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Mechanism of Action of Topical Tranexamic Acid in the Treatment of Melasma and Sun-Induced Skin Hyperpigmentation

School of Bioscience and Biotechnology, Tokyo University of Technology, 1404-1 Katakura, Hachioji 192-0982, Tokyo, Japan
Cosmetics 2022, 9(5), 108;
Submission received: 19 September 2022 / Revised: 15 October 2022 / Accepted: 17 October 2022 / Published: 19 October 2022
(This article belongs to the Special Issue Feature Papers in Cosmetics in 2022)


Tranexamic acid (TXA) has anti-plasmin activity and has been shown when administered orally to be effective against melasma, for which it is considered first-line pharmacotherapy. Several studies have shown that topically applied TXA is also effective against melasma and skin hyperpigmentation caused by sunburn and inflammation. The TXA concentration in the epidermis and dermis/vasculature has been estimated from its distribution in the skin after closed application, and topically applied TXA has thus been shown to act on neutrophils and mast cells in the dermis and on the vascular system. It is unlikely that topically applied TXA acts on dermal neutrophils or mast cells or on the vascular system to form thrombi. As discussed in the present review, studies on the effects of topical TXA on the hyperpigmentation process indicate that the resulting skin-lightening mechanism involves the suppression of cytokine/chemical mediator production, which stimulates melanin production via the keratinocyte-derived urokinase-type plasminogen activator and plasminogen derived from dermal vascular in the basal layer of the epidermis, thereby suppressing the production of excessive melanin to prevent hyperpigmentation.

1. Introduction

Melanin is produced by melanocytes in the basal layer of the epidermis and is constantly supplied to the surrounding keratinocytes. The keratinocytes are regulated to maintain a constant amount of melanin, and skin color therefore should not fluctuate. However, aging, ultraviolet radiation, and hormonal imbalance disrupt the skin’s regulatory mechanisms, resulting in increased melanin and excessive melanin accumulation in keratinocytes, which manifests as pigment spots [1]. The turnover time of the human epidermis varies among individuals, regions, and ages and is approximately 1 month on the forearm of a 37-year-old individual [2]. Hyperpigmentation produced by ultraviolet light fades gradually through epidermal turnover, while melasma fades gradually after menopause when factors that stimulate melanocytes return to normal levels. Senile lentigo, which increases with age, does not fade, and its pathogenic mechanism differs from that of melasma.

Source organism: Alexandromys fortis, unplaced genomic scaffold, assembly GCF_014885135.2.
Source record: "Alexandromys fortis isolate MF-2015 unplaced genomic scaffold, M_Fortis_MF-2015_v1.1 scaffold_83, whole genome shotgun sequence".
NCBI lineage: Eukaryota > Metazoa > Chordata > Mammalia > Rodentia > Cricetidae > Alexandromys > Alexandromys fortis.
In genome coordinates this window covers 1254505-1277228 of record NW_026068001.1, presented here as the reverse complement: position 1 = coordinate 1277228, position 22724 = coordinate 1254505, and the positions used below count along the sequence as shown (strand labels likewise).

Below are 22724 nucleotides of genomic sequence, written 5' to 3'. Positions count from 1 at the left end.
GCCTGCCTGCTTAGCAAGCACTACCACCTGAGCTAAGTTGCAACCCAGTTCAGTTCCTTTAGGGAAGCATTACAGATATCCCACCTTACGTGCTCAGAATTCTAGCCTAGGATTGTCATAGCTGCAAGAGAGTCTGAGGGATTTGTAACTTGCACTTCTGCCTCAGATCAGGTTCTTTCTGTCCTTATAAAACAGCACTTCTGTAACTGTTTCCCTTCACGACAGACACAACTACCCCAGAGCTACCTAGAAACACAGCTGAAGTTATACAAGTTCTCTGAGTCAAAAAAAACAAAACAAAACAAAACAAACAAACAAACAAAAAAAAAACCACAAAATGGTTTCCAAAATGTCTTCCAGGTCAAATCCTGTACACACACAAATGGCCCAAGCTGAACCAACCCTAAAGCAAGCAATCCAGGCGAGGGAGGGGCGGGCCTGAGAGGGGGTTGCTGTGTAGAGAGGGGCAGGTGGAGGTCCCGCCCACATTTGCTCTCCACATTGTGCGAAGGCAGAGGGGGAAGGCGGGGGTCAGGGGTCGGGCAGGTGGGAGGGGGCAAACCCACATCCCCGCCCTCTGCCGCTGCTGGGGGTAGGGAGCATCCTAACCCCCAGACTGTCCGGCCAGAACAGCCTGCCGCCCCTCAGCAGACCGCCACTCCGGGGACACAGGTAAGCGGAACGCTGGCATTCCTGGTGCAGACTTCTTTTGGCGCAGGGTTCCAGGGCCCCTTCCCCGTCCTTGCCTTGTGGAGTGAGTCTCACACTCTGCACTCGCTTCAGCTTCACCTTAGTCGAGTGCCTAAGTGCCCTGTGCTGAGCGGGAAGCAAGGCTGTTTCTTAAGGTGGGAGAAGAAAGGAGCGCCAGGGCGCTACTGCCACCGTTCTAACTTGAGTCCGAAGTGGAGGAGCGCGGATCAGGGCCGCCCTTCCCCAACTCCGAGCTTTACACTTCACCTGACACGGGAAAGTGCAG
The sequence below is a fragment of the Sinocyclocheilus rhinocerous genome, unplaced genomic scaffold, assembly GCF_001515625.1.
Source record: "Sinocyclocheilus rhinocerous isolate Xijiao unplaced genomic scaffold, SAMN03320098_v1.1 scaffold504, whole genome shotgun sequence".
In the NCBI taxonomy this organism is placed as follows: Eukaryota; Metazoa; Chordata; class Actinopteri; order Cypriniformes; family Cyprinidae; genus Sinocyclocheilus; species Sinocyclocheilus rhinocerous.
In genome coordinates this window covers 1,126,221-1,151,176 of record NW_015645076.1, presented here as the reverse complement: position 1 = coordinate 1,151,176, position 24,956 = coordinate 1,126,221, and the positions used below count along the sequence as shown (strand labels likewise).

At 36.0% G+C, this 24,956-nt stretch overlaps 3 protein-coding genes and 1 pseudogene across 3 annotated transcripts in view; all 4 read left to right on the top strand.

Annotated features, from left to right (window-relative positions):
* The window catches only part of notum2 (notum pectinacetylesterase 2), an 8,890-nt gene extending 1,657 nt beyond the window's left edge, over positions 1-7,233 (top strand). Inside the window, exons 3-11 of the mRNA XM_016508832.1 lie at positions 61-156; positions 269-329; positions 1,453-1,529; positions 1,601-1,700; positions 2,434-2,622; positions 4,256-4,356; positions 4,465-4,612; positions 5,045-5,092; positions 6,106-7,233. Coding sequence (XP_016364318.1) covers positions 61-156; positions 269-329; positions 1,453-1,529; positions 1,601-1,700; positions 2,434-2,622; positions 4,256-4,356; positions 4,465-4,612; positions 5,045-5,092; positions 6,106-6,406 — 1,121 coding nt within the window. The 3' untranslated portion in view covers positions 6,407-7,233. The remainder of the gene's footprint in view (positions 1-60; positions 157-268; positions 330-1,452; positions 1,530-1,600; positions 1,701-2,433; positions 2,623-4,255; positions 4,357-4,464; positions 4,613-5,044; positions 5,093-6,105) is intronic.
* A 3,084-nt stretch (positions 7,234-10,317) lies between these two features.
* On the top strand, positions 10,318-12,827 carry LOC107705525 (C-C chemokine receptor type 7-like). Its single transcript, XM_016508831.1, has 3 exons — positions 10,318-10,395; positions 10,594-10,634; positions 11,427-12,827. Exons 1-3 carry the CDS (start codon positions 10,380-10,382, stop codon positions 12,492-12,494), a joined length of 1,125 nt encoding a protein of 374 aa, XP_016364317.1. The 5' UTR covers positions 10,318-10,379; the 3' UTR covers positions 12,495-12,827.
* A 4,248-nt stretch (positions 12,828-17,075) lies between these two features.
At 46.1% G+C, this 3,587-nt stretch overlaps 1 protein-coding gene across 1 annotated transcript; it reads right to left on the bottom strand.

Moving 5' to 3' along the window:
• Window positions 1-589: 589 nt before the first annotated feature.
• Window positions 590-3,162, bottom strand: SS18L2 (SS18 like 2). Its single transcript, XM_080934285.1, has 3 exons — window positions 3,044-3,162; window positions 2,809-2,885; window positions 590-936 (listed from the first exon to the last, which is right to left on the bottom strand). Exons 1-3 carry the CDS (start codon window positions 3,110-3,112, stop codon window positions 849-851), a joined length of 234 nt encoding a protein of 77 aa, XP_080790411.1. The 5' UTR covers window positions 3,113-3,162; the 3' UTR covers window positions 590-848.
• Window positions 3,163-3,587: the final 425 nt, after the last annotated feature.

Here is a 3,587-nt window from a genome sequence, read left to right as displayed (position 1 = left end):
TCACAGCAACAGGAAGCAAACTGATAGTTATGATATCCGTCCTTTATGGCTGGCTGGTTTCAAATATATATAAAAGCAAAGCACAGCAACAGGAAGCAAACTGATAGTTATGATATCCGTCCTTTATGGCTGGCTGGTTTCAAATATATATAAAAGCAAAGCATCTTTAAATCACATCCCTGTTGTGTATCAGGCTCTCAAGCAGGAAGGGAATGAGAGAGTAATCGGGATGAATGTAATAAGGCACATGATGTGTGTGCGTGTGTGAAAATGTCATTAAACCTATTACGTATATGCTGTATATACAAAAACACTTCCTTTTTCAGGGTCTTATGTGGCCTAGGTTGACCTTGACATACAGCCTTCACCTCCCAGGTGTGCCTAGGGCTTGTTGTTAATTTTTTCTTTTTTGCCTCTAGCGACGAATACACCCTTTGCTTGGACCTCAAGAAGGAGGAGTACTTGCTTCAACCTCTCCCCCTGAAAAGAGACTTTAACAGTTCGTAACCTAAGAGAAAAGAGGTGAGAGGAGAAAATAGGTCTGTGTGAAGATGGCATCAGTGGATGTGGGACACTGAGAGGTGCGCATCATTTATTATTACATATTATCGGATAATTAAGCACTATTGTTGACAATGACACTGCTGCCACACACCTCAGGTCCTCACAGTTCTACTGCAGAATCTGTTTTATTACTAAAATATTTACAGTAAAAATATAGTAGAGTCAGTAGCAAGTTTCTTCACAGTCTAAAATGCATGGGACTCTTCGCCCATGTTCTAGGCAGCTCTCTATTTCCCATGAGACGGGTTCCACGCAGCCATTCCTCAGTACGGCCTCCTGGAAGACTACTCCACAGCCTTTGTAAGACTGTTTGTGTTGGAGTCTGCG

To date, approximately 20 quasi-drug whitening active ingredients have been developed for use in Japan [3]. Tranexamic acid (trans-4-aminomethylcyclohexanecarboxylic acid; TXA, Figure 1) is a drug with approximately 10-fold the anti-plasmin action exhibited by ε-aminocaproic acid [4] and has been used for more than 30 years to treat bleeding tendency and abnormal bleeding potentially related to increased fibrinolysis [5]. In the field of dermatology, TXA at 750–2000 mg per day in 3–4 divided doses have been used in the treatment of skin diseases such as eczema and related conditions, urticaria, drug eruptions, and toxic reactions, and its effects on itching, swelling, erythema, and other symptoms have been established [5]. In addition to inhibiting plasmin [6], TXA has recently been shown to readily compete with tyrosinase activity [7] and can inhibit hyperpigmentation by decreasing melanin synthesis [8,9]. TXA is available as a pharmaceutical cosmetic (quasi-drug containing TXA) that is effective against freckles and other pigment spots, and women with freckles can easily use it as part of their skin-lightening skincare regimen. Here, the mechanisms of action through which TXA may exert efficacy against melasma are reviewed.

2. Effectiveness of TXA for Melasma

Melasma is a common hyperpigmentation disorder, especially in women of reproductive age who are pregnant or using oral contraceptives [10,11]. Increased numbers of mast cells have been observed in the skin at the site of melasma lesions [12]. Mast cells may produce vascular endothelial growth factor (VEGF), transforming growth factor-β (TGF-β), and basic fibroblast growth factor (bFGF), all of which promote vascular growth and therefore contribute to the development of melasma [13,14]. Despite the important role of mast cells and histamine in the pathogenesis of melasma, anti-histamines have failed to show a benefit in the treatment of this condition. Oral TXA (the clinical trial registration number; DH-4243) has been shown to be effective against melasma [15] and has been available in Japan as an over-the-counter treatment for melasma since 2007. Several additional studies have demonstrated the efficacy of oral TXA [16,17,18,19,20,21,22] and its usefulness as a topical agent [23,24,25,26,27], and its ability to reduce epidermal hyperpigmentation of melasma and improve dermal disorders such as vascular and mast cell counts [16] has also been documented. In addition to oral TXA, topical hydroquinone is considered an effective treatment for melasma [28] and is widely used as a 2–5% ointment despite reported skin irritation and formulation instability [29]. Laser treatment, another option, can cause aggravation of lesions. Satisfactory results have been obtained after oral TXA treatment with a combination of oral and topical medications [20,30,31,32]. The toxicity of TXA to melanocytes or adverse effects of the topical application have not been reported.